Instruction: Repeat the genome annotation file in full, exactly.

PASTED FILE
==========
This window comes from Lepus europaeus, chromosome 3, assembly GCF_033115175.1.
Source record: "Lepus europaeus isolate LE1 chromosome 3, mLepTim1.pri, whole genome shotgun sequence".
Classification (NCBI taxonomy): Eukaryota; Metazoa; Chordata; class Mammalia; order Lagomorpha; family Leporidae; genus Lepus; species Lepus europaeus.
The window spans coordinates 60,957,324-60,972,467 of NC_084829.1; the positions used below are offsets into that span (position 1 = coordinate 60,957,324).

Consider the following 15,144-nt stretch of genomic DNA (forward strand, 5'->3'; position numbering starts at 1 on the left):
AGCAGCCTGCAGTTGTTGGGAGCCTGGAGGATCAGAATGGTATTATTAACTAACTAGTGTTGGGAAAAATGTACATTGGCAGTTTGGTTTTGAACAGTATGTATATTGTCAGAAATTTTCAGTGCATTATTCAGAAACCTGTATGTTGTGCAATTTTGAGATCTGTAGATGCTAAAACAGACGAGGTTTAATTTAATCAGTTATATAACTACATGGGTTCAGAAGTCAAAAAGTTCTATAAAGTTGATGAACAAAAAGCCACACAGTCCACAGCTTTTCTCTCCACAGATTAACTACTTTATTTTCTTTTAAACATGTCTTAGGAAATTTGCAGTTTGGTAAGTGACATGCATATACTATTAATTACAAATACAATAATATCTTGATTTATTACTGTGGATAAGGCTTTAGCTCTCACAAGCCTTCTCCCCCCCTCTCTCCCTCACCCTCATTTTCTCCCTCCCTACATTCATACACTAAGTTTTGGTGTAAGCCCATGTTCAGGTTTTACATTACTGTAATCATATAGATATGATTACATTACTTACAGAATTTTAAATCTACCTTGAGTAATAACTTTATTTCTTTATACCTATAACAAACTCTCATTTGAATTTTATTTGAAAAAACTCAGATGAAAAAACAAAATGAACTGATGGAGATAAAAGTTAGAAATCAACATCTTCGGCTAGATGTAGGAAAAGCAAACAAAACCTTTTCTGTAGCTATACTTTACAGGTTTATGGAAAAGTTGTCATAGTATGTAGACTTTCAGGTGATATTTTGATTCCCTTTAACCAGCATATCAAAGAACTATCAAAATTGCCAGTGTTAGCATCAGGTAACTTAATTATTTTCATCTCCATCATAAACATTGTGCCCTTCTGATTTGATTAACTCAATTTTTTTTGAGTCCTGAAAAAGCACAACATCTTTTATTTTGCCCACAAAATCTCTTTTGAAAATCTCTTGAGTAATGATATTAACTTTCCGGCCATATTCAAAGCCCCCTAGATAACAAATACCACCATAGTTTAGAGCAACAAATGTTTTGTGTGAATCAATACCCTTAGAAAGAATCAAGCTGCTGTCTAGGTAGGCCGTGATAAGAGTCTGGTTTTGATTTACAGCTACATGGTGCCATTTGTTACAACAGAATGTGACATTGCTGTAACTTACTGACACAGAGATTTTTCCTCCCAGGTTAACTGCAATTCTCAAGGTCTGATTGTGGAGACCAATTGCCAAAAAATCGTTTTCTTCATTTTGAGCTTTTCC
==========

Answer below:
This window comes from Lepus europaeus, chromosome 3, assembly GCF_033115175.1.
Source record: "Lepus europaeus isolate LE1 chromosome 3, mLepTim1.pri, whole genome shotgun sequence".
Classification (NCBI taxonomy): Eukaryota; Metazoa; Chordata; class Mammalia; order Lagomorpha; family Leporidae; genus Lepus; species Lepus europaeus.
The window spans coordinates 60,957,324-60,972,467 of NC_084829.1; the positions used below are offsets into that span (position 1 = coordinate 60,957,324).

Consider the following 15,144-nt stretch of genomic DNA (forward strand, 5'->3'; position numbering starts at 1 on the left):
AGCAGCCTGCAGTTGTTGGGAGCCTGGAGGATCAGAATGGTATTATTAACTAACTAGTGTTGGGAAAAATGTACATTGGCAGTTTGGTTTTGAACAGTATGTATATTGTCAGAAATTTTCAGTGCATTATTCAGAAACCTGTATGTTGTGCAATTTTGAGATCTGTAGATGCTAAAACAGACGAGGTTTAATTTAATCAGTTATATAACTACATGGGTTCAGAAGTCAAAAAGTTCTATAAAGTTGATGAACAAAAAGCCACACAGTCCACAGCTTTTCTCTCCACAGATTAACTACTTTATTTTCTTTTAAACATGTCTTAGGAAATTTGCAGTTTGGTAAGTGACATGCATATACTATTAATTACAAATACAATAATATCTTGATTTATTACTGTGGATAAGGCTTTAGCTCTCACAAGCCTTCTCCCCCCCTCTCTCCCTCACCCTCATTTTCTCCCTCCCTACATTCATACACTAAGTTTTGGTGTAAGCCCATGTTCAGGTTTTACATTACTGTAATCATATAGATATGATTACATTACTTACAGAATTTTAAATCTACCTTGAGTAATAACTTTATTTCTTTATACCTATAACAAACTCTCATTTGAATTTTATTTGAAAAAACTCAGATGAAAAAACAAAATGAACTGATGGAGATAAAAGTTAGAAATCAACATCTTCGGCTAGATGTAGGAAAAGCAAACAAAACCTTTTCTGTAGCTATACTTTACAGGTTTATGGAAAAGTTGTCATAGTATGTAGACTTTCAGGTGATATTTTGATTCCCTTTAACCAGCATATCAAAGAACTATCAAAATTGCCAGTGTTAGCATCAGGTAACTTAATTATTTTCATCTCCATCATAAACATTGTGCCCTTCTGATTTGATTAACTCAATTTTTTTTGAGTCCTGAAAAAGCACAACATCTTTTATTTTGCCCACAAAATCTCTTTTGAAAATCTCTTGAGTAATGATATTAACTTTCCGGCCATATTCAAAGCCCCCTAGATAACAAATACCACCATAGTTTAGAGCAACAAATGTTTTGTGTGAATCAATACCCTTAGAAAGAATCAAGCTGCTGTCTAGGTAGGCCGTGATAAGAGTCTGGTTTTGATTTACAGCTACATGGTGCCATTTGTTACAACAGAATGTGACATTGCTGTAACTTACTGACACAGAGATTTTTCCTCCCAGGTTAACTGCAATTCTCAAGGTCTGATTGTGGAGACCAATTGCCAAAAAATCGTTTTCTTCATTTTGAGCTTTTCC